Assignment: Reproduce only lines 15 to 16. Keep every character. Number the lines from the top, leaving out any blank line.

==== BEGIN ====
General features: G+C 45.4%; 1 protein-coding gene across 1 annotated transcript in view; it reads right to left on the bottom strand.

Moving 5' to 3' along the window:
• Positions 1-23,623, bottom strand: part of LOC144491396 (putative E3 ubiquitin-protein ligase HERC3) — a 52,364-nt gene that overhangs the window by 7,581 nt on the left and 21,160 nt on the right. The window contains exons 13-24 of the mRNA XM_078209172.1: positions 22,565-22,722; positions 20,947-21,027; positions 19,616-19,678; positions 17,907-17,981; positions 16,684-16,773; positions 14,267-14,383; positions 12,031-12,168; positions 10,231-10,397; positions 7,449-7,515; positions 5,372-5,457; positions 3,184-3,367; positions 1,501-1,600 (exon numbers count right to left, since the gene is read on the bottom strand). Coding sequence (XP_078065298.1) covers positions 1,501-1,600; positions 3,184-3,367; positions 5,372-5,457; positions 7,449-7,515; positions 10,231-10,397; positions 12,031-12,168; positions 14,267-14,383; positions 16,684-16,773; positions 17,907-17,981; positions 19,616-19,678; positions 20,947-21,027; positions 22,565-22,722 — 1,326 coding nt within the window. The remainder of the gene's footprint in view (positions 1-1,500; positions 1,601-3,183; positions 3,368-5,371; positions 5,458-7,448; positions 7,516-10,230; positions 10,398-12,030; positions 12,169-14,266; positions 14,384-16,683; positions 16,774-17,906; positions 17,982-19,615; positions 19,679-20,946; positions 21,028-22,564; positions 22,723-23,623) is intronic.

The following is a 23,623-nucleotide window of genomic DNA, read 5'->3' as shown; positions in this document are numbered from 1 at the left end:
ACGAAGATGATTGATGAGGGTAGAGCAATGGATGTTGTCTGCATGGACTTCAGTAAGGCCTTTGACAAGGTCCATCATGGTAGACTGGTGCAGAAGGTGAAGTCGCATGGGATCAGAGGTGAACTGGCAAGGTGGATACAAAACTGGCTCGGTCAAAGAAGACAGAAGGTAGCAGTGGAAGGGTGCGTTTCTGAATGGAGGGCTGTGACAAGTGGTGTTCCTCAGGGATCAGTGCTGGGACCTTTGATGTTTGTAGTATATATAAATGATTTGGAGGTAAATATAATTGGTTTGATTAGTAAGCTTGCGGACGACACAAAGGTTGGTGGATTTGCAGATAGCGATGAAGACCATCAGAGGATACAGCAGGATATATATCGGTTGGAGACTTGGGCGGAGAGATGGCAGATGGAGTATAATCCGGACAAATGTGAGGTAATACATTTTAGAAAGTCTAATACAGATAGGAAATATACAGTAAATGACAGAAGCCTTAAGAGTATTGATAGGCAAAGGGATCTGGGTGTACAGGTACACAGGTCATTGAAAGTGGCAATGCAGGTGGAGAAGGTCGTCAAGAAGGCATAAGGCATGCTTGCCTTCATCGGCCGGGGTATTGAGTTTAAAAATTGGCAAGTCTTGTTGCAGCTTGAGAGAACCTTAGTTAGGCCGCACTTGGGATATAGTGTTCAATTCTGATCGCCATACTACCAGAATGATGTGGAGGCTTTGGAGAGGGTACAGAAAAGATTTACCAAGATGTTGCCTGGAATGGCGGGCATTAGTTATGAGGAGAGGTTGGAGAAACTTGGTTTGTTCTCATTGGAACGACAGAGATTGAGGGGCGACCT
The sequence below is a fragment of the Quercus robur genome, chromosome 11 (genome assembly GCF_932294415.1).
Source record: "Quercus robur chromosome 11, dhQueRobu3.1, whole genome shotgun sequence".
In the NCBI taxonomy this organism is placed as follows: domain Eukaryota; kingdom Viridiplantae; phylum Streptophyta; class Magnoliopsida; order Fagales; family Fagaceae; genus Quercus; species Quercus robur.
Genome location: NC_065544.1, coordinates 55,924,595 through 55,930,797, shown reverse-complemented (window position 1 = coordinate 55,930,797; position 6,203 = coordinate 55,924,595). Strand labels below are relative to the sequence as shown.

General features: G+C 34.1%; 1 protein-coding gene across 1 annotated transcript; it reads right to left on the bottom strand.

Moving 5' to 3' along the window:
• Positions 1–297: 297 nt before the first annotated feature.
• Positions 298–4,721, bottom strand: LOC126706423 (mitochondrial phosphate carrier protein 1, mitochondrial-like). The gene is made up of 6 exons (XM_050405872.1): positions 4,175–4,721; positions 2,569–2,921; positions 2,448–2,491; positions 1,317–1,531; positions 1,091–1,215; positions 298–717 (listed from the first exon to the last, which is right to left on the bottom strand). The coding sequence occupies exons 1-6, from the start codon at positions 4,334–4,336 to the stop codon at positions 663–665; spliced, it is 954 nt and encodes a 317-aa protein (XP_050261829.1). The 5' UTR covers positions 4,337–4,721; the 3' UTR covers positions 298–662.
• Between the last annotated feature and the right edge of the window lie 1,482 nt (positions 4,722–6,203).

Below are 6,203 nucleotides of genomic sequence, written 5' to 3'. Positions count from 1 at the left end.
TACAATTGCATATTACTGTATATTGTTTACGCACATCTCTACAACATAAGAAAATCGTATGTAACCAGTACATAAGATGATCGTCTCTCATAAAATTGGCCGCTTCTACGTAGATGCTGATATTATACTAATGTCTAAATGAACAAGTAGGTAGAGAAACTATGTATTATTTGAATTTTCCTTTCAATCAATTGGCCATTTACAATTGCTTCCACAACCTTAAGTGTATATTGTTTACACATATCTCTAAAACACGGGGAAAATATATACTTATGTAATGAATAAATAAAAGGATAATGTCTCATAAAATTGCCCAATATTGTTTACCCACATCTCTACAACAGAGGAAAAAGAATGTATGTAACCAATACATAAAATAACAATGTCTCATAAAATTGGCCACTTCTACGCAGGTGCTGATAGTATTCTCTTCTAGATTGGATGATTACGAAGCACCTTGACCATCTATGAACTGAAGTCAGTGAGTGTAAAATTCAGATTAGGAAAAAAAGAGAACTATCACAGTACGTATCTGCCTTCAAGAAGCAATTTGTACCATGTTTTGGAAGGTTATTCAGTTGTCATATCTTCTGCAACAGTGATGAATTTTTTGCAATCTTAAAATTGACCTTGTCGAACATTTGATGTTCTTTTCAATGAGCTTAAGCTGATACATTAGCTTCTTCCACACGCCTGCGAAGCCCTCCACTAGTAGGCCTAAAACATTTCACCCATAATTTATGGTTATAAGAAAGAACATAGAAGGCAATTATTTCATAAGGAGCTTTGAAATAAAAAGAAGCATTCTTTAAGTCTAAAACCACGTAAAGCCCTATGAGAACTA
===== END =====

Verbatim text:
Below are 6,203 nucleotides of genomic sequence, written 5' to 3'. Positions count from 1 at the left end.
TACAATTGCATATTACTGTATATTGTTTACGCACATCTCTACAACATAAGAAAATCGTATGTAACCAGTACATAAGATGATCGTCTCTCATAAAATTGGCCGCTTCTACGTAGATGCTGATATTATACTAATGTCTAAATGAACAAGTAGGTAGAGAAACTATGTATTATTTGAATTTTCCTTTCAATCAATTGGCCATTTACAATTGCTTCCACAACCTTAAGTGTATATTGTTTACACATATCTCTAAAACACGGGGAAAATATATACTTATGTAATGAATAAATAAAAGGATAATGTCTCATAAAATTGCCCAATATTGTTTACCCACATCTCTACAACAGAGGAAAAAGAATGTATGTAACCAATACATAAAATAACAATGTCTCATAAAATTGGCCACTTCTACGCAGGTGCTGATAGTATTCTCTTCTAGATTGGATGATTACGAAGCACCTTGACCATCTATGAACTGAAGTCAGTGAGTGTAAAATTCAGATTAGGAAAAAAAGAGAACTATCACAGTACGTATCTGCCTTCAAGAAGCAATTTGTACCATGTTTTGGAAGGTTATTCAGTTGTCATATCTTCTGCAACAGTGATGAATTTTTTGCAATCTTAAAATTGACCTTGTCGAACATTTGATGTTCTTTTCAATGAGCTTAAGCTGATACATTAGCTTCTTCCACACGCCTGCGAAGCCCTCCACTAGTAGGCCTAAAACATTTCACCCATAATTTATGGTTATAAGAAAGAACATAGAAGGCAATTATTTCATAAGGAGCTTTGAAATAAAAAGAAGCATTCTTTAAGTCTAAAACCACGTAAAGCCCTATGAGAACTA